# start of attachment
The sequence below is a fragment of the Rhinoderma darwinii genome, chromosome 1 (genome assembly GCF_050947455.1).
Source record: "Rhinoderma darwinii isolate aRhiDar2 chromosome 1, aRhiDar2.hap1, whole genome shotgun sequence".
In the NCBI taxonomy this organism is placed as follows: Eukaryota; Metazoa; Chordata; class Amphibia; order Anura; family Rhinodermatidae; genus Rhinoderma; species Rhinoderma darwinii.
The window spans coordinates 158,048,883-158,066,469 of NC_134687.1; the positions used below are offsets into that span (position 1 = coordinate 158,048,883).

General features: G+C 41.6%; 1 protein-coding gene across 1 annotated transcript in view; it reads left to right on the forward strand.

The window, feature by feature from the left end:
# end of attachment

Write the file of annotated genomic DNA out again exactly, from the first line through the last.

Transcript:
The sequence below is a fragment of the Rhinoderma darwinii genome, chromosome 1 (genome assembly GCF_050947455.1).
Source record: "Rhinoderma darwinii isolate aRhiDar2 chromosome 1, aRhiDar2.hap1, whole genome shotgun sequence".
In the NCBI taxonomy this organism is placed as follows: Eukaryota; Metazoa; Chordata; class Amphibia; order Anura; family Rhinodermatidae; genus Rhinoderma; species Rhinoderma darwinii.
The window spans coordinates 158,048,883-158,066,469 of NC_134687.1; the positions used below are offsets into that span (position 1 = coordinate 158,048,883).

General features: G+C 41.6%; 1 protein-coding gene across 1 annotated transcript in view; it reads left to right on the forward strand.

The window, feature by feature from the left end: